‘Bittersweet’ night for SNP with prospect of no referendum re-run for at least five years
Drew Hendry re-elected in Inverness
‘Pact’ plan against Ian Blackford is a failure
Election night special report
BORIS Johnston and the Conservative Party have confounded fears of a hung parliament by gaining a huge 70-plus seat majority in the General Election.
They swept to victory as the Labour vote fell apart under the leadership of Jeremy Corbyn.
The result – accurately predicted in a 10pm television exit poll – ended fears of “the Christmas nightmare” of a hung parliament alliance between Corbyn and SNP leader Nicola Sturgeon.
It also means it’s unlikely that another independence referendum will be held in Scotland for at least the next five years.
The pound soared by the biggest margin in 10 years as financial markets welcomed an end to the Brexit uncertainty which has paralysed Westminster over the past three years.
Prime Minister Johnson has pledged to “get Brexit done” by January 31, with an initial deal with the EU being firmly agreed, before ongoing negotiations on the specific detail continue over succeeding months.
Corbyn, who had pledged to spend around £800 billion in “free giveaways”, said he would stand down as Labour leader, without specifying a date.
In Scotland, the SNP gained a number of seats as the Labour vote collapsed.
Their final total was expected to be around the 50-mark.
There was a predictable early clamour overnight for another independence referendum, which will continue over the coming days and weeks.
But Prime Minister Johnson has promised to refuse a Section 30 order giving legal permission for a referendum “no matter the circumstances”.
And Unionists across Scotland, aware of his huge government majority, will be relieved he has a “cast-iron mandate” to do so.
Nicola Sturgeon has previously claimed this is “unsustainable”.
But faced with a Prime Minister in such a commanding position, it is unclear what, if anything, she can do about it, although there has been talk of the SNP mounting some form of legal challenge.
At the Scottish Exhibition and Conference Centre in Glasgow it was reported: “This is a bittersweet moment for the SNP. Despite the exit poll (which forecast they would win 55 seats) and early wins, there’s a subdued mood among many of their activists there. They are all too aware what a large Tory majority in Westminster means for their hopes of a second independence referendum.”
During the course of the night SNP representatives were unable to offer any course of action when Boris Johnson rejects their referendum demands, with the party line only being that “Scotland has spoken and wants indyref2”.
Unionists will expect the Prime Minister to stick rigidly to his pledge to keep Scotland in the Union after the “once in a generation” referendum and deny all attempts to force another on the country.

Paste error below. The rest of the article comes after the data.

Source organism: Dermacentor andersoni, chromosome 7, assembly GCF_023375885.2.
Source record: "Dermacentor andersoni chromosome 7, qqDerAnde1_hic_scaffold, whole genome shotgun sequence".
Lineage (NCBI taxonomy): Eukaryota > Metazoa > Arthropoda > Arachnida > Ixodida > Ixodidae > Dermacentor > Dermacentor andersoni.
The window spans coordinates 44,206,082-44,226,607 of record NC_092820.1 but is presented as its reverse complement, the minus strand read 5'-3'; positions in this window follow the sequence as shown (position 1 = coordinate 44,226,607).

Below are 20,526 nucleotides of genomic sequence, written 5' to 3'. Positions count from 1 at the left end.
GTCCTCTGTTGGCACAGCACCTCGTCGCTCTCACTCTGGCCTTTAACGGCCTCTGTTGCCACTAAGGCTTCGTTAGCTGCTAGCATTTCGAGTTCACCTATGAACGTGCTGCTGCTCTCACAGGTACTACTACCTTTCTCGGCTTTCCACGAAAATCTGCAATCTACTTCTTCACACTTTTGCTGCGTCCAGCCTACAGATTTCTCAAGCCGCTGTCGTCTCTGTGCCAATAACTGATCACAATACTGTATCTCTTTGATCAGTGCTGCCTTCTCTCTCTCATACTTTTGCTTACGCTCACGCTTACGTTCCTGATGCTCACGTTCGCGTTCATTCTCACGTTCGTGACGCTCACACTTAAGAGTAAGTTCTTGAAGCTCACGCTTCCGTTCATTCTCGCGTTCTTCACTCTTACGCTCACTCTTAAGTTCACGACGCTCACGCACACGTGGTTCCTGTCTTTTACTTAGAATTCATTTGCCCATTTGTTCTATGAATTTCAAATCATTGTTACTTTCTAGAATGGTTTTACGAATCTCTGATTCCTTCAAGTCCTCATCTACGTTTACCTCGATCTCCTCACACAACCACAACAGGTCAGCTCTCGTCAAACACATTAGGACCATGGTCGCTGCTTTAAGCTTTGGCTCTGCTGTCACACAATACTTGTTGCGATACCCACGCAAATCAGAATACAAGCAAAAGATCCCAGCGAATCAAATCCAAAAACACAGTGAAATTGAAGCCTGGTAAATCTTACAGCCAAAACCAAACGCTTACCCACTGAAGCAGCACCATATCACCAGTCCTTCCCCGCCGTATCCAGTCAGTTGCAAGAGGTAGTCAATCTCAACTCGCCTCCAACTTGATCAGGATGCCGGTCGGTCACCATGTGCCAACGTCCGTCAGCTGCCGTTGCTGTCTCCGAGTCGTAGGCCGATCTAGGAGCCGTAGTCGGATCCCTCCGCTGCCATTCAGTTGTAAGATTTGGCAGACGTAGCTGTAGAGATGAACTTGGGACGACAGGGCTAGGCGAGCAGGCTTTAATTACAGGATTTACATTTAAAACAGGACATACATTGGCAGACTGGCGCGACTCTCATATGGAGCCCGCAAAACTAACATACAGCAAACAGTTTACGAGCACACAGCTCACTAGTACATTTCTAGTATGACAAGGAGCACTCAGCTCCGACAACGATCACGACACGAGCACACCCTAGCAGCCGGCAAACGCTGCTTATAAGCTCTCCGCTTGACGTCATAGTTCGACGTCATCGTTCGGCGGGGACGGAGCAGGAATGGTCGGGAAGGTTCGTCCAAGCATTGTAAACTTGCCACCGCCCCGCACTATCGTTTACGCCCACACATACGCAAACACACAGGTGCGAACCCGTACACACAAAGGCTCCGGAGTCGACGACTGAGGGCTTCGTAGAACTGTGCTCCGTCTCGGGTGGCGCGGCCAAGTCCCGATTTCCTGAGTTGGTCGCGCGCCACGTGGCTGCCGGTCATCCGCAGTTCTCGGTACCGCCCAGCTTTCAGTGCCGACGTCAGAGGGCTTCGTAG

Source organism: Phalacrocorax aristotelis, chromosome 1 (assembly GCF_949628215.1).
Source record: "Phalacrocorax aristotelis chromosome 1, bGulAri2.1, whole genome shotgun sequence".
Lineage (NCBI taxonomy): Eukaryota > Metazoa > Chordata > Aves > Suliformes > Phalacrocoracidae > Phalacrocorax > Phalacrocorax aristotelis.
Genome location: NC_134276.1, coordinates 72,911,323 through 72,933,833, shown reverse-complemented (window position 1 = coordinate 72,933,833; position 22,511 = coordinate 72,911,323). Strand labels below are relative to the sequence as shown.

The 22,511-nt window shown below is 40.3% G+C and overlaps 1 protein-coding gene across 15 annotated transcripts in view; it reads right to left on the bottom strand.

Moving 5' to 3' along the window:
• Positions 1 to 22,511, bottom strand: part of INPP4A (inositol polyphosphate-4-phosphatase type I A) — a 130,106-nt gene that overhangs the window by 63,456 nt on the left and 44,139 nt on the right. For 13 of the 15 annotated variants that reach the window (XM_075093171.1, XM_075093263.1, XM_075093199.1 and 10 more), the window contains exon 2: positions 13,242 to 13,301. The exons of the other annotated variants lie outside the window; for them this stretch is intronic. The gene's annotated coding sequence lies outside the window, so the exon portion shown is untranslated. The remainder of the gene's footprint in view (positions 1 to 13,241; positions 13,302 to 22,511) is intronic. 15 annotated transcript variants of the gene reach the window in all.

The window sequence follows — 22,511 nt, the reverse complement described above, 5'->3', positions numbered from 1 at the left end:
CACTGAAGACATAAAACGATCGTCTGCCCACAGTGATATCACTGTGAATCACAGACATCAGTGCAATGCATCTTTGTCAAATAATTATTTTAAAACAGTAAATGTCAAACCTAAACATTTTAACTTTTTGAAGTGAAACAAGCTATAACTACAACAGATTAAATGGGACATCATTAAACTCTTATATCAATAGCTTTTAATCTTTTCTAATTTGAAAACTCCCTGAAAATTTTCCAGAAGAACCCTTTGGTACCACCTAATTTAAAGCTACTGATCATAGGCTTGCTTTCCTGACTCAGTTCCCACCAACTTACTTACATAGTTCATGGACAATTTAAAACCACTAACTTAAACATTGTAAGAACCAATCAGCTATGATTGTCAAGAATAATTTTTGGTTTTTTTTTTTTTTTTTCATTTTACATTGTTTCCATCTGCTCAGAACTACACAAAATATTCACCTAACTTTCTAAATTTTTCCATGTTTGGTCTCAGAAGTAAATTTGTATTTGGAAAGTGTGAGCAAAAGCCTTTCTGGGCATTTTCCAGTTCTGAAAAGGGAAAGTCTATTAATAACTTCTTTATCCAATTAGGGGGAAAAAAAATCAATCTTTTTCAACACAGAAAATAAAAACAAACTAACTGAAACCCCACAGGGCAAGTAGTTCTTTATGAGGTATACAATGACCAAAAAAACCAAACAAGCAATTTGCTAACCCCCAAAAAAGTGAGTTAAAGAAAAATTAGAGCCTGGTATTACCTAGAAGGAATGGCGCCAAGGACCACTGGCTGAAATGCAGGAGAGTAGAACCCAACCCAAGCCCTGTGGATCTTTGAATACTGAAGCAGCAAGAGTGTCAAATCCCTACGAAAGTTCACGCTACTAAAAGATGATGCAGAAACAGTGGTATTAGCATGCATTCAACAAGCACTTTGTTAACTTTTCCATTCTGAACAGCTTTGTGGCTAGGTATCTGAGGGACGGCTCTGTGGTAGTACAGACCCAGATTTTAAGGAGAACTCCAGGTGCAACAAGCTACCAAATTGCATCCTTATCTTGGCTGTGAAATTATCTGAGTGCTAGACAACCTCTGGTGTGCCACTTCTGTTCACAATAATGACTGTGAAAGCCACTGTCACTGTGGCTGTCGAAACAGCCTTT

The “Corbyn-Sturgeon nightmare” – which loomed large after late polls predicted a sharp narrowing of the Tory lead – would have meant the Labour leader granting permission for “indyref2” in exchange for Sturgeon’s support in propping up his minority government.
But the prospect of a repeat of the “once in a generation” referendum will now seem to many as being further away than at any time since the independence poll in 2014.
The next date at which anything of significance – as opposed to what’s been described as “ongoing SNP noise” – is liable to emerge is after the outcome of the Scottish Parliamentary elections in 2021.
Whether or not the Prime Minister will decide to shift his stance on a Section 30 order then remains to be seen. A poll two weeks ago predicted the pro-independence SNP-Greens alliance at Holyrood by then would fail to gain a majority.
In the Inverness constituency Drew Hendry was re-elected as MP for the third successive times with an increased majority. He gained 26,257 votes, more than 10,000 ahead of Conservative candidate Dr Fiona Fawcett, who gained 15,807. Robert Ricksen gained 5,846 for the Liberal Democrats, and Lewis Whyte 4,123 for Labour. The turnout in the seat was 70 per cent.
Mr Hendry’s victory was widely expected. During his campaign he mainly confined himself to his industrious track record in pursuing local issues, and in his campaign literature he made no direct reference to “indyref2”.
He has been a strong opponent of Brexit and what he sees as its negative impact on the Highlands, saying that Scots should be able to choose their future.
In Caithness and Sutherland Liberal Democrat Jamie Stone was re-elected by a narrow margin, with 11,705 votes. It was one of the few successes on a bad night for the party, with its leader Jo Swinson losing her seat. The former Highland councillor and MSP came just ahead of Highland councillor Karl Rosie, who gained 11,501 votes for the SNP.
In Ross, Skye and Lochaber Ian Blackford, the SNP’s Westminster leader, was re-elected with 19,263 votes – nearly 10,000 ahead of Craig Harrow of the Liberal Democrats, who gained 9,820. There had been strong speculation that Tory and Labour voters would back Harrow in a bid to oust Mr Blackford, but that spectacularly failed to materialise. The Conservative candidate won just under 7,000 votes and the Labour candidate just over 2,000.
In his acceptance speech Mr Blackford immediately cast down a challenge to the Prime Minister declaring “we will have our referendum”.
The bigger challenge for him, and other senior figures in the SNP, will be what they do when he refuses to grant it.